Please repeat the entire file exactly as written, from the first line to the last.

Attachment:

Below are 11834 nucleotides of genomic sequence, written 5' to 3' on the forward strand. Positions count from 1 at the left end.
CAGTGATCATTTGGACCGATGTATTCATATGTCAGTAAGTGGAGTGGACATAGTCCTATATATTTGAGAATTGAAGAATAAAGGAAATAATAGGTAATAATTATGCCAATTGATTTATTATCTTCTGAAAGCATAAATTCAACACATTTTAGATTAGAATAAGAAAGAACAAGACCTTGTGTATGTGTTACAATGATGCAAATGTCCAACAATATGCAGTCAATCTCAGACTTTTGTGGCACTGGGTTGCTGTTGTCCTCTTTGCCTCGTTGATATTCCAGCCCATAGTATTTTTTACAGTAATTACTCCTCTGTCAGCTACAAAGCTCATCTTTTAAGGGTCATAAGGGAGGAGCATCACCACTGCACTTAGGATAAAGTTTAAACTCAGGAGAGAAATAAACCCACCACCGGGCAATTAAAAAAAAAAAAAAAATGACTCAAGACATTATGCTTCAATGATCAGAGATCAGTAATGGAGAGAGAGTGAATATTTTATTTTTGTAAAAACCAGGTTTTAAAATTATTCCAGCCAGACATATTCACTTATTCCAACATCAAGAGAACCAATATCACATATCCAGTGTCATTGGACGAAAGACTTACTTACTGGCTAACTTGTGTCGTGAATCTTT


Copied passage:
Below are 11834 nucleotides of genomic sequence, written 5' to 3' on the forward strand. Positions count from 1 at the left end.
CAGTGATCATTTGGACCGATGTATTCATATGTCAGTAAGTGGAGTGGACATAGTCCTATATATTTGAGAATTGAAGAATAAAGGAAATAATAGGTAATAATTATGCCAATTGATTTATTATCTTCTGAAAGCATAAATTCAACACATTTTAGATTAGAATAAGAAAGAACAAGACCTTGTGTATGTGTTACAATGATGCAAATGTCCAACAATATGCAGTCAATCTCAGACTTTTGTGGCACTGGGTTGCTGTTGTCCTCTTTGCCTCGTTGATATTCCAGCCCATAGTATTTTTTACAGTAATTACTCCTCTGTCAGCTACAAAGCTCATCTTTTAAGGGTCATAAGGGAGGAGCATCACCACTGCACTTAGGATAAAGTTTAAACTCAGGAGAGAAATAAACCCACCACCGGGCAATTAAAAAAAAAAAAAAAATGACTCAAGACATTATGCTTCAATGATCAGAGATCAGTAATGGAGAGAGAGTGAATATTTTATTTTTGTAAAAACCAGGTTTTAAAATTATTCCAGCCAGACATATTCACTTATTCCAACATCAAGAGAACCAATATCACATATCCAGTGTCATTGGACGAAAGACTTACTTACTGGCTAACTTGTGTCGTGAATCTTT